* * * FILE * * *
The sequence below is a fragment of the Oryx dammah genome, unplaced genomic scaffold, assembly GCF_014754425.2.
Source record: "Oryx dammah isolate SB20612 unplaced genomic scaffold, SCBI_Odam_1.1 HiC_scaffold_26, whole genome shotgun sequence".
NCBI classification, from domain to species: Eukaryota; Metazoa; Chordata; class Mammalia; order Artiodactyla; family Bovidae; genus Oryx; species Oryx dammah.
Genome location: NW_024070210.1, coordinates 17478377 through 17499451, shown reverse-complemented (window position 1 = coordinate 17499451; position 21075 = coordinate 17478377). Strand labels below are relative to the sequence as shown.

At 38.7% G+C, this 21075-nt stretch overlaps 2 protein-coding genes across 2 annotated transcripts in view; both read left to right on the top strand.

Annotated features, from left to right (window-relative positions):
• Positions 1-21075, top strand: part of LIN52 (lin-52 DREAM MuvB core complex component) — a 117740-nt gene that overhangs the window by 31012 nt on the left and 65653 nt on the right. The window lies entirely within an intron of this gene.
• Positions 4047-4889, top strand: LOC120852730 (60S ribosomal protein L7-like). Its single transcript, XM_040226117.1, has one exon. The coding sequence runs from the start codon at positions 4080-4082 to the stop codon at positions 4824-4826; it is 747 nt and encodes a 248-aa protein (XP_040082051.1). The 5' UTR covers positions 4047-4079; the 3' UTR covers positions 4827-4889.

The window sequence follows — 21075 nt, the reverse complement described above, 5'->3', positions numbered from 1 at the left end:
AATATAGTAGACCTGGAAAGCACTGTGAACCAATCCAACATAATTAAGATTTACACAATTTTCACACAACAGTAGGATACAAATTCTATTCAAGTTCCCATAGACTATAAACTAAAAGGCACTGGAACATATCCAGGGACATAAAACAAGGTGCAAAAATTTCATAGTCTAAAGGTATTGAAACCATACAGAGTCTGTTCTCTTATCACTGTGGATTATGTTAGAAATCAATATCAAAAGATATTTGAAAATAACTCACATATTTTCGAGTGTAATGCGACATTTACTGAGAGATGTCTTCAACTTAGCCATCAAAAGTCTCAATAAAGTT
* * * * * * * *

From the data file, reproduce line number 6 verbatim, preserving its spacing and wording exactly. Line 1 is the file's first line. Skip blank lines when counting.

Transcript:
Annotated features, from left to right (window-relative positions):